Acne troubleshooting: An Holistic view

Not many things pains me as much as seeing a person who is suffering from severe acne. Even if it is consider a benign condition by the medical establishment, only someone afflicted with it can understand the deep social and psychological impact it can have on someone’s life. I am one of them. I have used every product, tried every program but I only saw dramatic and lasting results once I gave up on the quest to find the miracle cream or pill and realized that there was no quick fix. The skin is a window into our overall health, and acne is a sign that something isn’t working as well as it should.

While a complete program designed by a holistic professional might be required in order to get completely clear (especially if the root of the problem is hormonal, like most cases of cystic acne), nearly everyone can benefit from the following basics:

  1. Cut out the worst offenders: sugar containing beverages like soft drinks, sport drinks, energy drinks, fruit punch, etc. are all inflammatory and put a burden on your elimination system. For someone who is predispose to skin problems, it makes things worst, period. Drinking enough water and maybe some green tea, is a must to make sure you stay hydrated and that you flush out toxins efficiently. The juice of half a lemon (freshly squeeze is best), in a cup of warm water, perhaps with a pinch of salt, first thing in the morning is a great and gentle way to encourage liver and digestive system detoxification, among other things.
  2. Eat an adequate protein diet, with a low-glycemic load and plenty of good fats with a proper Omega-3 : Omega-6 ratio. Once again, we want to quell inflammation. Roller coaster of insulin wreak havoc on our system and makes skin problems worst. In many cases, the stabilization of blood sugar, leads to a major improvement in skin’s feel and appearance. We want most of our meals to be composed of: a quality protein, some non-starch veggies, some lower glycemic starches and good fat like olive oil, flax meal, avocado (guacamole), ghee / grass-fed butter, some nuts etc. The protein and fats will provide what we need to build, heal and repair. The fats, veggies and starches will help us with elimination (proper bowel function is extremely important) and hormonal balance.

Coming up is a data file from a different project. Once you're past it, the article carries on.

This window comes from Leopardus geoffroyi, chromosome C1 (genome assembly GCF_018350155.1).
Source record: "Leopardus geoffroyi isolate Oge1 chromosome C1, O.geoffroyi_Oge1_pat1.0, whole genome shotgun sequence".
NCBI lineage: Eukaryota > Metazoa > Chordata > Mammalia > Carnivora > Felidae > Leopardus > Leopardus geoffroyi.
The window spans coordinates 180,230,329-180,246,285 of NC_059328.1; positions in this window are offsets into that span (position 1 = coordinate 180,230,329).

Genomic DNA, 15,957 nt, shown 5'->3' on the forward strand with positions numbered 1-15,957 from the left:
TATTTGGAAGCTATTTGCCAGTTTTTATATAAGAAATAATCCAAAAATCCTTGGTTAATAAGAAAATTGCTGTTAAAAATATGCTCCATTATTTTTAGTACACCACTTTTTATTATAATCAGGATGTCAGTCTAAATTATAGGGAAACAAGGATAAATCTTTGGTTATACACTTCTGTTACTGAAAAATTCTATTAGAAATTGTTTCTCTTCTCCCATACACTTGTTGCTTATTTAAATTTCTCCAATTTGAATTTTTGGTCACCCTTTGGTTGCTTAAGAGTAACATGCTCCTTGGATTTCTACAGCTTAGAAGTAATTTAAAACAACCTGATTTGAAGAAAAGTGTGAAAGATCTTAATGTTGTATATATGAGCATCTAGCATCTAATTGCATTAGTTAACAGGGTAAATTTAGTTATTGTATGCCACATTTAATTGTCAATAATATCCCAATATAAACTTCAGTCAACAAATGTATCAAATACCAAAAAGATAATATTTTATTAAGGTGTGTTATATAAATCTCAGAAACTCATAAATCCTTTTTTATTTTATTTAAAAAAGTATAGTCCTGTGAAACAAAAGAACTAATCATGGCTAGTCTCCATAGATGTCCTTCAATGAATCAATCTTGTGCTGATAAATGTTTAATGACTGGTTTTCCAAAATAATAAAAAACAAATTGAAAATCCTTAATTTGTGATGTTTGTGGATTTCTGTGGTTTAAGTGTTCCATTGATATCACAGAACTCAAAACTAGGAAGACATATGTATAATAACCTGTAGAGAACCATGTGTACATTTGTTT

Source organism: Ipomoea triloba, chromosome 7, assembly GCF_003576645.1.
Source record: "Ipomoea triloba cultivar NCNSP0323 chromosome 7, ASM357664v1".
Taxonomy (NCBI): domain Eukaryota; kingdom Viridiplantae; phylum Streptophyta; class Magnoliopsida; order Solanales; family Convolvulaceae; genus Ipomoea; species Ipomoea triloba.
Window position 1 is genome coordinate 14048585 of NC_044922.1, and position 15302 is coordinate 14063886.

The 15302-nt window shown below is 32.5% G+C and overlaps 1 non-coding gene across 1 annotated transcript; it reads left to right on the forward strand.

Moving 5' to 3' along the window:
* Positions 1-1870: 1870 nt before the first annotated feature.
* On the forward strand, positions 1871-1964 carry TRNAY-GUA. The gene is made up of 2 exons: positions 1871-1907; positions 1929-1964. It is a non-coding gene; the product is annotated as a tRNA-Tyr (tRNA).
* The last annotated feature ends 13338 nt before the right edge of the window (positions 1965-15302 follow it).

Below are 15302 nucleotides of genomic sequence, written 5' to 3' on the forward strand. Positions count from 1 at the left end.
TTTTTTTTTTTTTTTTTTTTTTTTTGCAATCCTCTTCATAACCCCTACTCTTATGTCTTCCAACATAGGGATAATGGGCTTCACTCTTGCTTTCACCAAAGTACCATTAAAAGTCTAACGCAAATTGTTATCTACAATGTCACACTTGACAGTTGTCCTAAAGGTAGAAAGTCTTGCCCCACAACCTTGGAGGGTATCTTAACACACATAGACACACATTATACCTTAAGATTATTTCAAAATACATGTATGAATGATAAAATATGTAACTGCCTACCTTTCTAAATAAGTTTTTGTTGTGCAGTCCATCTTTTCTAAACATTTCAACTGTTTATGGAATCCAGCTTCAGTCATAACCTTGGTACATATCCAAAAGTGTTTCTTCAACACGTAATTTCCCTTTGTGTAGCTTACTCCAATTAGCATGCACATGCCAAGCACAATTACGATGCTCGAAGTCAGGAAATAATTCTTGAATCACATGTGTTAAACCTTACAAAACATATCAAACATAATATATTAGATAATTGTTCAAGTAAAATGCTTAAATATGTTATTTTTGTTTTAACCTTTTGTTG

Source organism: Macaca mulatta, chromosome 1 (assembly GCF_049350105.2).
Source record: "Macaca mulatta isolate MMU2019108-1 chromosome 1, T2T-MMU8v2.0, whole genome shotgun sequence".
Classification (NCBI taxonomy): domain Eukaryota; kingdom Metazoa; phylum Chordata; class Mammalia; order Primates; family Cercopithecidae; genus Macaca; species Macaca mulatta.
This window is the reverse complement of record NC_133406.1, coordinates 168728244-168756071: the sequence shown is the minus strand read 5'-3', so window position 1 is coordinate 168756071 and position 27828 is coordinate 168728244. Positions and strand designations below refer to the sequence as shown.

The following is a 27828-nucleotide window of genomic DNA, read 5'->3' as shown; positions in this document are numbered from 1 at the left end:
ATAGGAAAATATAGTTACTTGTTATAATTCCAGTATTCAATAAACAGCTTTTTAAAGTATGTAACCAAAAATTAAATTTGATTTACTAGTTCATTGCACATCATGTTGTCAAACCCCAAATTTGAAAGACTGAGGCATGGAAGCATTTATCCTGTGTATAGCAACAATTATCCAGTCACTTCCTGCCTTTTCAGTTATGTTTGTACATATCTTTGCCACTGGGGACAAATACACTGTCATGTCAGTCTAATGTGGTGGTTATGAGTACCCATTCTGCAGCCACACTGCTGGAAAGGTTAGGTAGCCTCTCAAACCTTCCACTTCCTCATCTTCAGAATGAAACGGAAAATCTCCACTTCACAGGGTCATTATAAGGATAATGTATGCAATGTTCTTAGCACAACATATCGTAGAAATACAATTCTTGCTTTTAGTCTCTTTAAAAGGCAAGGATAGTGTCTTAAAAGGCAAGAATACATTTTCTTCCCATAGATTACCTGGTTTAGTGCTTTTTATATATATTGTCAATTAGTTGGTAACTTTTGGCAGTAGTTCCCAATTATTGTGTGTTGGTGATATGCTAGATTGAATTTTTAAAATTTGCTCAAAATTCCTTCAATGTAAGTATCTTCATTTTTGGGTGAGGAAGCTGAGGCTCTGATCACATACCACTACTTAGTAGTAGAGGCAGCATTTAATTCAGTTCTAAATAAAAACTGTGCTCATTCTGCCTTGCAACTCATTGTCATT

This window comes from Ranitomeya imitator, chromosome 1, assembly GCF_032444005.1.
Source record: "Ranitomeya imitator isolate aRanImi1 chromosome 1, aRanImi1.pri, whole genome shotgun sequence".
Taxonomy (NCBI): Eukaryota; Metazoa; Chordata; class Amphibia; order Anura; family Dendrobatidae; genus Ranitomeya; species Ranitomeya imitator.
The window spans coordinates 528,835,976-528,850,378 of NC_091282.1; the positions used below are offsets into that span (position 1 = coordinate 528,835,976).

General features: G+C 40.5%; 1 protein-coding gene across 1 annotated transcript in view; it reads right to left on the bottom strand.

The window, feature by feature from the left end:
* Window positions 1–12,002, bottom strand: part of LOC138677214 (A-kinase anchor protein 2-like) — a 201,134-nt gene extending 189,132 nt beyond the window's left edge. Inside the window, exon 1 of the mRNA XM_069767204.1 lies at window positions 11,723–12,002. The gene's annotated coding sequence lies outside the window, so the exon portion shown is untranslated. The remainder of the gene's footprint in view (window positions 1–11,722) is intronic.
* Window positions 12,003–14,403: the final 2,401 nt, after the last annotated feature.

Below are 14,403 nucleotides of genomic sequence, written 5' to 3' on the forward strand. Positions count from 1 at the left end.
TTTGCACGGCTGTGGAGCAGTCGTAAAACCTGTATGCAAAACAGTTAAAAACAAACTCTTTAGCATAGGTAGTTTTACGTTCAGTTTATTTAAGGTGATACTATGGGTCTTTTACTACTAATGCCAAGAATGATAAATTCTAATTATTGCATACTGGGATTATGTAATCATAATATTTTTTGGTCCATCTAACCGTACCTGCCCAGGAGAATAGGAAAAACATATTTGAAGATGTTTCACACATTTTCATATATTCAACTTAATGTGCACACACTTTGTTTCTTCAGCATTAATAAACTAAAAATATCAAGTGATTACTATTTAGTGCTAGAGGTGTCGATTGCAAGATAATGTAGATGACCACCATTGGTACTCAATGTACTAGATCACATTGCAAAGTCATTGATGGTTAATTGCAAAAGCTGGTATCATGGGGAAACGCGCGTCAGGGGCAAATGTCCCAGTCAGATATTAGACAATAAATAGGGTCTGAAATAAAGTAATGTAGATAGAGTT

3. Consider implementing a basic supplement regiment composed of: a Complete Multi-vitamin and Mineral and Fish oil (for skin health, I like cod liver oil with its naturally occurring extra Vitamin A and D, 10:1 ratio).  Some extra Vitamin C, probiotic and especially Zinc (25-50g/day of citrate or picolinate), can also help, if you wish to add them.
  4. Stress, cortisol and poor adrenal functions affect your skin, be mindful of it. Sufficient good quality sleep, lowering our caffeine consumption and the implementation of stress coping strategies, can have a surprising effect on the level of inflammation in our skin.
  5. Do not use harsh products on already inflamed skin, it makes it worst. Take an Epsom salt / baking soda bath, 2-3 times a week to help your skin and body detox and use gentle cleaner only.
  6. Give yourself time. It takes about 4 to 6 weeks for the new cells to reach the surface of the skin. Don’t give up too soon! Implement the changes slowly, but make them permanent. Not only will you have better skin, but your overall health will benefit.
  7. If you are still struggling after a couple of months, consider that you might have a food allergy or sensitivity. An Elimination Diet would be worth trying. Once most sugar is eliminated, the most common offenders are dairies and gluten/grains (also oranges and grapefruits to a lesser extent).

Much love and support,

Good Luck!

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Where do you get your Iodine from?

Iodine is critical to healthy thyroid functions. Its deficiency can cause weight gain, low energy, cognitive decline, and is link to a variety of cancers.  75% of adult may not be consuming enough iodine.

Our thyroid gland is located in the front of our neck, just below the Adam’s apple. Thyroid hormones, derived from the amino acid tyrosine and iodine, control our metabolism; regulating everything from body temperature and heart rate to glucose consumption and blood lipid levels.

An underactive thyroid (hypothyroidism) results in a set of symptoms: a slower than normal heart rate, feeling of being cold, inexplicable weight gain, dry skin, hair loss or dry hair, weakness, muscle aches and fatigue. Iodine deficiency can produce symptoms of low thyroid function even without abnormalities in measured thyroid hormone levels.

The most visible symptom of iodine deficiency is goiter, which is the enlargement of the thyroid gland that can cause swelling around the larynx. While goiter was fairly common a few generations ago, most don’t know what it is. The practice of salt iodization, implemented in the 1920s, resolved the problem. By lowering our salt intake for health reasons and/or using non-iodized salt we are also cutting our iodine intake.